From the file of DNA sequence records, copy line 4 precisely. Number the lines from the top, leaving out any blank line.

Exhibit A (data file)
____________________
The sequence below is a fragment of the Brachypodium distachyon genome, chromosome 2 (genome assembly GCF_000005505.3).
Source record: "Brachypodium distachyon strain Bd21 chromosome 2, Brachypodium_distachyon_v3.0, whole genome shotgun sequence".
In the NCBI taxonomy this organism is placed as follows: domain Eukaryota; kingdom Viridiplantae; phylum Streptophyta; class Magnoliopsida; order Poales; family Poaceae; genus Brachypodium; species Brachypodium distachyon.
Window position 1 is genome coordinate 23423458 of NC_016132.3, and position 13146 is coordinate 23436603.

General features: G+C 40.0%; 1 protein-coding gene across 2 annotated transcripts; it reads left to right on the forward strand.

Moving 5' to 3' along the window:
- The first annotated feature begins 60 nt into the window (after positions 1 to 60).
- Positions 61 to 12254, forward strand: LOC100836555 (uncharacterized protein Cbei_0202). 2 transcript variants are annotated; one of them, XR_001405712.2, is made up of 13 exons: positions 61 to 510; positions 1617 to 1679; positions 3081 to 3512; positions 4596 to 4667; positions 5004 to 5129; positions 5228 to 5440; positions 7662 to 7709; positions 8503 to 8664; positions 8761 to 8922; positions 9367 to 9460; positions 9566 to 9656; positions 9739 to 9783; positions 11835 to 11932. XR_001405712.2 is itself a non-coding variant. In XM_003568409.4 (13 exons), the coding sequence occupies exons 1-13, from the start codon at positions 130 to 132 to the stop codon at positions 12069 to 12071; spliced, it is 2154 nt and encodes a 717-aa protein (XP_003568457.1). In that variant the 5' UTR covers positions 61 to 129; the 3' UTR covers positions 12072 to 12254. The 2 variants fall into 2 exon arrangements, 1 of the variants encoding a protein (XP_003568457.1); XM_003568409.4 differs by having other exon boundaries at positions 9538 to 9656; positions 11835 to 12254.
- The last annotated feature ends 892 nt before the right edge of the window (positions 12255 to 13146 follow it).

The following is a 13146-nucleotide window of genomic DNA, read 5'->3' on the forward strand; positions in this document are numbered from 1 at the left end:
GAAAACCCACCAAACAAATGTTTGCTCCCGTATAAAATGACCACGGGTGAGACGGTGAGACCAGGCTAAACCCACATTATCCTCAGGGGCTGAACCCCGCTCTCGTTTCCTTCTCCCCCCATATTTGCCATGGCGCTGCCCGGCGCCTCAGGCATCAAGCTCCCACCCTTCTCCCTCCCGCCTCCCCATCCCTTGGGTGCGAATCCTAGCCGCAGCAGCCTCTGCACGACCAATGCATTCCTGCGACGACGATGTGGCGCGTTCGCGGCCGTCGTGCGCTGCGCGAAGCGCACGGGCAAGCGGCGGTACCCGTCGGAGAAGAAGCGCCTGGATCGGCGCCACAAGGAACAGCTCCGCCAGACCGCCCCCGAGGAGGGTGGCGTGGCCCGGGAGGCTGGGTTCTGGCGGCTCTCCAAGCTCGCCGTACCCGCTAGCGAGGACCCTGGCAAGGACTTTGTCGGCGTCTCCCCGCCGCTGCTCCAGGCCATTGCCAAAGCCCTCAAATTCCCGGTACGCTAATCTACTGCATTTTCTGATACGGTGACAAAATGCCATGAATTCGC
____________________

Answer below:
Window position 1 is genome coordinate 23423458 of NC_016132.3, and position 13146 is coordinate 23436603.